Can I Alter or Terminate my Living Will?

    Yes, you can change or end your living will at any time. Circumstances may change that prompt you to do so. You may create a second document that alters your original living will. You may also choose to terminate your living will be destroying the document or creating a second document that declares the first one null and void.

    When Does a Living Will or Medical Power of Attorney Become Active?


    State laws vary but they will usually involve the diagnosis of at least one or two doctors. In Kansas, for example, a living will becomes active once two physicians determine that a person is terminally ill.

    Discussing Your Living Will and Medical Power of Attorney with Your Doctor


    It is important to discuss the content of your living will with your doctor or health care provider so they will know about your wishes with regards to medical decisions that will need to be made. It is also important to determine whether these people are willing to carry out your wishes or whether they may have certain moral, ethical or religious objections that may make it difficult for them to do so. Some states may require the inclusion of medical records with the living will and it is probably best for you to share your wishes and your living will and medical power of attorney with your health care provider

    State Living Will Forms


    States often allow the use of forms that contain the recommended or required contents for living wills. Some states allow the use of model living will forms and other states provide living will forms and require substantial compliance with the forms. If a person finds the provided will form to be too narrow or to exclude important issues, they may want to include additional directives.

    Legal Concerns of Following Directives of a Living Will, Euthanasia, Assisted Suicide


    In general, a health care provider that follows the directives of a living will may be immune from civil or criminal prosecution and from any findings of improper conduct. Some state laws make references to suicide, homicide and euthanasia. A decision made to follow the directives within a living will that includes a refusal of life sustaining treatment will not be considered an assisted suicide or a homicide.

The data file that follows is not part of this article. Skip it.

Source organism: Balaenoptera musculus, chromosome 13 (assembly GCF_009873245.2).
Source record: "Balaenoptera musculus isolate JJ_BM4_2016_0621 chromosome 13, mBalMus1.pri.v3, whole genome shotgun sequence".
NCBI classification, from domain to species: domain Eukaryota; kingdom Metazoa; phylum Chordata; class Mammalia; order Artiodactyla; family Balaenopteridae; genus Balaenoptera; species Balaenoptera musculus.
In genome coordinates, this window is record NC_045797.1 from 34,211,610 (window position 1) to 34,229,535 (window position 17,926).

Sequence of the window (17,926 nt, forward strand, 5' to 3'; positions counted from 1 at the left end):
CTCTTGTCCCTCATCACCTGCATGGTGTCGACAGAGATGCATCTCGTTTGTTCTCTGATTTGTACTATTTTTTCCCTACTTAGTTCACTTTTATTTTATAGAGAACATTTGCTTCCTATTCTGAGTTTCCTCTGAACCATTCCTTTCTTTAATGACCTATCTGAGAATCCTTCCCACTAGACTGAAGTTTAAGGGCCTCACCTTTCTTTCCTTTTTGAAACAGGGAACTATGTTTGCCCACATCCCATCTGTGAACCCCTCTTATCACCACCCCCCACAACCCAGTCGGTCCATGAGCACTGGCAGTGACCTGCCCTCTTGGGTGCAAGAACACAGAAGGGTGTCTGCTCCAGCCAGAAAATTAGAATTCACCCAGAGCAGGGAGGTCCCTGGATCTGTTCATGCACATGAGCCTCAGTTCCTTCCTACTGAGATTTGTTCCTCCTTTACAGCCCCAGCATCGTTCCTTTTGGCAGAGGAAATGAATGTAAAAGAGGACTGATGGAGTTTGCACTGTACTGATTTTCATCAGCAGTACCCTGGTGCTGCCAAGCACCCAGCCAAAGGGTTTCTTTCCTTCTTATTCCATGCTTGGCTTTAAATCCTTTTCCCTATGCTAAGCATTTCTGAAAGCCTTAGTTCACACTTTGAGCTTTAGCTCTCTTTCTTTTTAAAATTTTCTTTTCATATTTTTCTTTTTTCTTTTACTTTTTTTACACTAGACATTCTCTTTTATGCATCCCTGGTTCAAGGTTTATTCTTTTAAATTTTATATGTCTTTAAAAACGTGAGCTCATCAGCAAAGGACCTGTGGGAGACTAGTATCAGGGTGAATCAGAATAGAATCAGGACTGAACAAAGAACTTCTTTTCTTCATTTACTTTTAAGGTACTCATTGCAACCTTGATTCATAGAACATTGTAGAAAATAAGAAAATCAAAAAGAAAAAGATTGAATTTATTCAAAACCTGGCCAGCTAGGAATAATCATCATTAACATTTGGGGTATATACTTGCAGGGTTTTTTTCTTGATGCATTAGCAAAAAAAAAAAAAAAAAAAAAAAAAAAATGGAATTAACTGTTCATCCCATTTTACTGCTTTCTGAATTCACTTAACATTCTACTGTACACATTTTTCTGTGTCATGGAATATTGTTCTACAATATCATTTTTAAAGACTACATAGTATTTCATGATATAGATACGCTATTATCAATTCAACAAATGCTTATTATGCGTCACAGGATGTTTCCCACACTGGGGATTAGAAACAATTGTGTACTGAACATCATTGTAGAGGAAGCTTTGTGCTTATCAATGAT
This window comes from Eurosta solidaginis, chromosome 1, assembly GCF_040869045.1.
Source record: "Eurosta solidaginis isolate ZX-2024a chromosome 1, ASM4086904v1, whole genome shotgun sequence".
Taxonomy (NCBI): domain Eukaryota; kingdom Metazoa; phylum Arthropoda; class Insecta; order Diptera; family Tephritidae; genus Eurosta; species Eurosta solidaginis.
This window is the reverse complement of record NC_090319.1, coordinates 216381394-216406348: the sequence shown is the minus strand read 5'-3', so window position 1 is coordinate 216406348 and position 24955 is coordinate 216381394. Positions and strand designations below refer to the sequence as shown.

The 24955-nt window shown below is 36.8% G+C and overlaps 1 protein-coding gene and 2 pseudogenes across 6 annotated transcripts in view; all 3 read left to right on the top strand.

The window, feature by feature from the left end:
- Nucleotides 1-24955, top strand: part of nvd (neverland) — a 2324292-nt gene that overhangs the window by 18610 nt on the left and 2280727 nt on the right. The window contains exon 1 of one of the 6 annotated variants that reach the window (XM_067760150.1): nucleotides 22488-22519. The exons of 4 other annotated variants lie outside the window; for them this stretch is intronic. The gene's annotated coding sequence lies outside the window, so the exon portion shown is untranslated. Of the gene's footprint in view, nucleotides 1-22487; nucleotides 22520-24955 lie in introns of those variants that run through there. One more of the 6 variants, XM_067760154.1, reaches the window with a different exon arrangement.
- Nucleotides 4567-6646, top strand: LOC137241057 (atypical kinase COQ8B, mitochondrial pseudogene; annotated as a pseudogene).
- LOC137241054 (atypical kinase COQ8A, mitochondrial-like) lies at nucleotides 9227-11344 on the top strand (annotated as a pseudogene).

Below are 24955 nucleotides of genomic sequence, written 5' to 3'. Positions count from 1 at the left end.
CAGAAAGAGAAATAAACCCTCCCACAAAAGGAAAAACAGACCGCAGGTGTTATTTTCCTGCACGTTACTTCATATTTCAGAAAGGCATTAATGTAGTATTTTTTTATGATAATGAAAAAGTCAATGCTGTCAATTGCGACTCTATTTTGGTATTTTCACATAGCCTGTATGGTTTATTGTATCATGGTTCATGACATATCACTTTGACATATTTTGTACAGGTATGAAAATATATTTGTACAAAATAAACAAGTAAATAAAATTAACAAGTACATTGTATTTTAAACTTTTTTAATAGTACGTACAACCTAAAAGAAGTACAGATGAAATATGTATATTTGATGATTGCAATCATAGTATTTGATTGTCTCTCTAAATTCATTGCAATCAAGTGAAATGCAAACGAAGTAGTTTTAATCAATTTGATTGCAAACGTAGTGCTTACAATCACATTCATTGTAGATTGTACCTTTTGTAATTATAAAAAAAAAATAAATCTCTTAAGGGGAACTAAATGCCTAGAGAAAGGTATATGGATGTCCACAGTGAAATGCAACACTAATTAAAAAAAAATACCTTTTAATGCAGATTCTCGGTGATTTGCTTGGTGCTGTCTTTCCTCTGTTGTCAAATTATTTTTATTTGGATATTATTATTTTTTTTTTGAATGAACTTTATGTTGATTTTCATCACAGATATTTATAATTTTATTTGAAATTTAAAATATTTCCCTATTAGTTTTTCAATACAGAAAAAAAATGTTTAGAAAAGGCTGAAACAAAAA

In addition, you shouldn’t worry about an insurance company terminating your life insurance policy if your living will contains instructions not to accept life sustaining treatments. It is not considered suicide (a likely violation of your policy) since the decision to refuse these treatments is made when you aren’t able to make your own decisions. At that point, the living will becomes effective.

    Should I Have an Attorney Create a Living Will? Can I Use a Form?


    There are many good legal forms available online. However, with such an important issue that concerns life and death, it is probably within your best interests to invest in a consultation with a licensed attorney. With money matters, you can have second chances and mistakes can be remedied – but this is not a risk that you would want to take with your health, welfare and survival. Your lawyer can help you address circumstances that you may not have considered and the form may not include. With matters of paramount importance, it is always best to seek experienced counsel.

    Michael Wechsler

    Michael Wechsler
    Michael M. Wechsler is an experienced attorney, founder of TheLaw.com, A. Research Scholar at Columbia Business School and of-counsel to Kaplan, Williams & Graffeo, LLC. He was also an SVP and chief Internet strategist at Zedge.net and legal consultant at Kroll Ontrack, a leading service e-discovery and computer forensics service provider.